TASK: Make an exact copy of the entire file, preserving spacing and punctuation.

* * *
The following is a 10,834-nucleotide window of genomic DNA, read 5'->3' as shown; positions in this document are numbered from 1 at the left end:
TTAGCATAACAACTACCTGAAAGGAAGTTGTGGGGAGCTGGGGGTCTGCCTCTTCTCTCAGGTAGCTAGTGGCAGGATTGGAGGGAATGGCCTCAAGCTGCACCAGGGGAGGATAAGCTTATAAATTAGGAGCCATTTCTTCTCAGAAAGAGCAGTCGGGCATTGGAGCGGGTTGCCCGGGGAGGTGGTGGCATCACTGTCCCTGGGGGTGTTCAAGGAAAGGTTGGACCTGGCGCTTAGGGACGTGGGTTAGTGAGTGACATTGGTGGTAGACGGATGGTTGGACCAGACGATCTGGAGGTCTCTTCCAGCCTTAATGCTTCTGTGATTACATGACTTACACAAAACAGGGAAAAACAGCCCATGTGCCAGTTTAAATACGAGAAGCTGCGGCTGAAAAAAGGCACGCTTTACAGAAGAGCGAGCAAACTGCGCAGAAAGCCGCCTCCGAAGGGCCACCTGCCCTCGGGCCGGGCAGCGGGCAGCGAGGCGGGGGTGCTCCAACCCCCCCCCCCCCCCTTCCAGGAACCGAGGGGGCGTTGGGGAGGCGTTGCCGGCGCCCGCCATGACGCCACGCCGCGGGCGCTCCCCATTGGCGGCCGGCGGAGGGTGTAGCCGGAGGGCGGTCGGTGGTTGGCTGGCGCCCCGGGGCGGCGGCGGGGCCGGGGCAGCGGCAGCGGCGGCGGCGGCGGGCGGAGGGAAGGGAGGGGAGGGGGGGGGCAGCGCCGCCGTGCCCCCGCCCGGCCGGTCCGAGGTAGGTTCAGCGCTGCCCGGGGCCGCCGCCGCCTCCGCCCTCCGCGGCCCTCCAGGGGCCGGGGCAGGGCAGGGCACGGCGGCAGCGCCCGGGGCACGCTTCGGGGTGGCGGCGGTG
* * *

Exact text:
The following is a 10,834-nucleotide window of genomic DNA, read 5'->3' as shown; positions in this document are numbered from 1 at the left end:
TTAGCATAACAACTACCTGAAAGGAAGTTGTGGGGAGCTGGGGGTCTGCCTCTTCTCTCAGGTAGCTAGTGGCAGGATTGGAGGGAATGGCCTCAAGCTGCACCAGGGGAGGATAAGCTTATAAATTAGGAGCCATTTCTTCTCAGAAAGAGCAGTCGGGCATTGGAGCGGGTTGCCCGGGGAGGTGGTGGCATCACTGTCCCTGGGGGTGTTCAAGGAAAGGTTGGACCTGGCGCTTAGGGACGTGGGTTAGTGAGTGACATTGGTGGTAGACGGATGGTTGGACCAGACGATCTGGAGGTCTCTTCCAGCCTTAATGCTTCTGTGATTACATGACTTACACAAAACAGGGAAAAACAGCCCATGTGCCAGTTTAAATACGAGAAGCTGCGGCTGAAAAAAGGCACGCTTTACAGAAGAGCGAGCAAACTGCGCAGAAAGCCGCCTCCGAAGGGCCACCTGCCCTCGGGCCGGGCAGCGGGCAGCGAGGCGGGGGTGCTCCAACCCCCCCCCCCCCCCTTCCAGGAACCGAGGGGGCGTTGGGGAGGCGTTGCCGGCGCCCGCCATGACGCCACGCCGCGGGCGCTCCCCATTGGCGGCCGGCGGAGGGTGTAGCCGGAGGGCGGTCGGTGGTTGGCTGGCGCCCCGGGGCGGCGGCGGGGCCGGGGCAGCGGCAGCGGCGGCGGCGGCGGGCGGAGGGAAGGGAGGGGAGGGGGGGGGCAGCGCCGCCGTGCCCCCGCCCGGCCGGTCCGAGGTAGGTTCAGCGCTGCCCGGGGCCGCCGCCGCCTCCGCCCTCCGCGGCCCTCCAGGGGCCGGGGCAGGGCAGGGCACGGCGGCAGCGCCCGGGGCACGCTTCGGGGTGGCGGCGGTG